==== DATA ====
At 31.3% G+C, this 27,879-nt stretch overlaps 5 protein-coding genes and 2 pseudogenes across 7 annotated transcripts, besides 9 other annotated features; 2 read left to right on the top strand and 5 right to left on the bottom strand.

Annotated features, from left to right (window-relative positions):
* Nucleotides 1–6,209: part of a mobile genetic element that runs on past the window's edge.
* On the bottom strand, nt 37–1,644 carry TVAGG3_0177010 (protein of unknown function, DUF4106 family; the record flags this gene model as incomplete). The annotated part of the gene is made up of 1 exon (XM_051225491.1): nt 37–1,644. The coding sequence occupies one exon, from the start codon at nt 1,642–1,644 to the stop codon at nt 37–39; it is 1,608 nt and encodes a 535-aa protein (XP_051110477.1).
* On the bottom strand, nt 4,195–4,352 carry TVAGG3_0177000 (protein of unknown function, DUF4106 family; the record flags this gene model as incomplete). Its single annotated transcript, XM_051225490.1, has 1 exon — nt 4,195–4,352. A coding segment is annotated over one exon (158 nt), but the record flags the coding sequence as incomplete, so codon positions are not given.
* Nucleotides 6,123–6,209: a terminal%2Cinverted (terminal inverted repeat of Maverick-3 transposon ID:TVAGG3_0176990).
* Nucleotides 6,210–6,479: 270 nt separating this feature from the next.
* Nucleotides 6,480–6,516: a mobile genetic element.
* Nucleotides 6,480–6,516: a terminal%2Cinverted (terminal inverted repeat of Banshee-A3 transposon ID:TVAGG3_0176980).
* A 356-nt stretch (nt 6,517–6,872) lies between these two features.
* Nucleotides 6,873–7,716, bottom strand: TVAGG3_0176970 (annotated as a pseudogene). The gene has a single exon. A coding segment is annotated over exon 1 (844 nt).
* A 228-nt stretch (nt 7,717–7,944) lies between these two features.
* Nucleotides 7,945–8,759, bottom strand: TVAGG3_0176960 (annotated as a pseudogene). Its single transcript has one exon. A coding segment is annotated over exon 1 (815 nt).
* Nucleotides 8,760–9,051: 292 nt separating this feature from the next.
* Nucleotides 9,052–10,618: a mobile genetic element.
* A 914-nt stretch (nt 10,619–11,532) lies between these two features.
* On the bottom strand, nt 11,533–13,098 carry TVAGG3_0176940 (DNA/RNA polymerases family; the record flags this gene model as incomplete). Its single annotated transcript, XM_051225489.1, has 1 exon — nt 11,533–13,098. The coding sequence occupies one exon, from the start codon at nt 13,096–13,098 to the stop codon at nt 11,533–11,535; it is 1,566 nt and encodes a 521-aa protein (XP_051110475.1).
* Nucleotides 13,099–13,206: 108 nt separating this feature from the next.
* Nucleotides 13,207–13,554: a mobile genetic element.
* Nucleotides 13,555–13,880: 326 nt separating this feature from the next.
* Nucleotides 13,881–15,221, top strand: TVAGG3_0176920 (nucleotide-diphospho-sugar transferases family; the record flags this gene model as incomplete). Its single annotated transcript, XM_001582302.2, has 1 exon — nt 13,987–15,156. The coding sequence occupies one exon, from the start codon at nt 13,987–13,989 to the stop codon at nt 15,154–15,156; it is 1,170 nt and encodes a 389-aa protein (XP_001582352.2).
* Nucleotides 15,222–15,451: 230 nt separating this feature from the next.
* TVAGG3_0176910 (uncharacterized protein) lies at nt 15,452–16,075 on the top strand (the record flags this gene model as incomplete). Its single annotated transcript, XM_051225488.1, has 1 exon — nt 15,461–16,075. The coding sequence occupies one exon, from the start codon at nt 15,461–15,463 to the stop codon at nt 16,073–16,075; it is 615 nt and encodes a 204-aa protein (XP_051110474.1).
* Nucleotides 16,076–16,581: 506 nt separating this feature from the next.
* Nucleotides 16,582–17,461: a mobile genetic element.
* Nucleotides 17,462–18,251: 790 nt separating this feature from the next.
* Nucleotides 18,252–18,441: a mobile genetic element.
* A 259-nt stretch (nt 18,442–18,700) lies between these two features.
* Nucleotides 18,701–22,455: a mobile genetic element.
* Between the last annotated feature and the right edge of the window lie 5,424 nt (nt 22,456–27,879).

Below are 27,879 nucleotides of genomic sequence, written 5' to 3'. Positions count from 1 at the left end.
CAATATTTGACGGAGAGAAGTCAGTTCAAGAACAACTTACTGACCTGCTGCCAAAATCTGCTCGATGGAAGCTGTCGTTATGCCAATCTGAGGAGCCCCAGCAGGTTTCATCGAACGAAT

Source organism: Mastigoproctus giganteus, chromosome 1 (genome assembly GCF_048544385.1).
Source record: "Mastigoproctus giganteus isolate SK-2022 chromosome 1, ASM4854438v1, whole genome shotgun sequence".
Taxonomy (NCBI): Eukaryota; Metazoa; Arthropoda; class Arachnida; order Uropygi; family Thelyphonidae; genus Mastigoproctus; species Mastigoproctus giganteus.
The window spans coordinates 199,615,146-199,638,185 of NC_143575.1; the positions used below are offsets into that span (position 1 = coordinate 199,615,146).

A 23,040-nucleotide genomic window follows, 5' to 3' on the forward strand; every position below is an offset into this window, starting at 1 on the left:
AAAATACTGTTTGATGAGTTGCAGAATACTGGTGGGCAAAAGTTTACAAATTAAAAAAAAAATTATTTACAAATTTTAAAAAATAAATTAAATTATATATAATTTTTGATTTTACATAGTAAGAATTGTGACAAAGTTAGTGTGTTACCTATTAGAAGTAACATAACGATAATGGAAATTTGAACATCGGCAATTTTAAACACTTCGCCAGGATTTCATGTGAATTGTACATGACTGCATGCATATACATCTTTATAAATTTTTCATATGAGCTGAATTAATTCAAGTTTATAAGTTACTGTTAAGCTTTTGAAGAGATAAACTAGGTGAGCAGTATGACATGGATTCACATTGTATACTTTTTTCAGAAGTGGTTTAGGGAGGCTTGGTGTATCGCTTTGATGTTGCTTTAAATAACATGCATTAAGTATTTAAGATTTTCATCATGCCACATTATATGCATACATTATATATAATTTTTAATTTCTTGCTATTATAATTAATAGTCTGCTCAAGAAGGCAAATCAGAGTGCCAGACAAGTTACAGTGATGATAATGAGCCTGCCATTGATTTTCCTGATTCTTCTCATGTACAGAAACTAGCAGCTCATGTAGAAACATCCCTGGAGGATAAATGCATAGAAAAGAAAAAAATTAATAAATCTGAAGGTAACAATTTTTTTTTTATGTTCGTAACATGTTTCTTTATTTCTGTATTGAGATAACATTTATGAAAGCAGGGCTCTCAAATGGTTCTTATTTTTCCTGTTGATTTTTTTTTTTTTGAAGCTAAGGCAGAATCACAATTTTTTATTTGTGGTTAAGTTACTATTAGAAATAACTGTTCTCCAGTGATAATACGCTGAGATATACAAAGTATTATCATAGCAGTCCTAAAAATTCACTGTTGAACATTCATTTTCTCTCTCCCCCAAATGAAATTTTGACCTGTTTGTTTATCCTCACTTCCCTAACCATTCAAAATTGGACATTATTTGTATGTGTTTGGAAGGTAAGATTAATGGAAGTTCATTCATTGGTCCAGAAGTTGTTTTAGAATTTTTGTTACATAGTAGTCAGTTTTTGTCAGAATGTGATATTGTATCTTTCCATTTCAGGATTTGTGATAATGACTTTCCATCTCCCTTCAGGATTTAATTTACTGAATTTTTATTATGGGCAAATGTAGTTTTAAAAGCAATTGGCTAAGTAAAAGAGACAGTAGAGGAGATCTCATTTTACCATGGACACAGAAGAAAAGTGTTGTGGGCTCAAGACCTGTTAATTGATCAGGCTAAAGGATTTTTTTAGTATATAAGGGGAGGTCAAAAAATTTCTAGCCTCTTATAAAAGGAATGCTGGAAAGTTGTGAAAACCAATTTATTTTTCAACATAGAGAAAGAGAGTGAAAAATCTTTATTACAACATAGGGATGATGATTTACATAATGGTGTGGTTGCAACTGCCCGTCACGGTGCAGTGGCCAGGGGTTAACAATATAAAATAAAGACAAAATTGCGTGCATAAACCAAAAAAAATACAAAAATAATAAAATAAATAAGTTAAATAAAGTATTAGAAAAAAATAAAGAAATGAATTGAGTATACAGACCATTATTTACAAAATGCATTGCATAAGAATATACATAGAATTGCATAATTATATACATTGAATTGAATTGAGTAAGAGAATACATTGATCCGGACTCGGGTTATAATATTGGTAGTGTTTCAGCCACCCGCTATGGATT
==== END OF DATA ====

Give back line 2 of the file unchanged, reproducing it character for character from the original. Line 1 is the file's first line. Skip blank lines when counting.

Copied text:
Annotated features, from left to right (window-relative positions):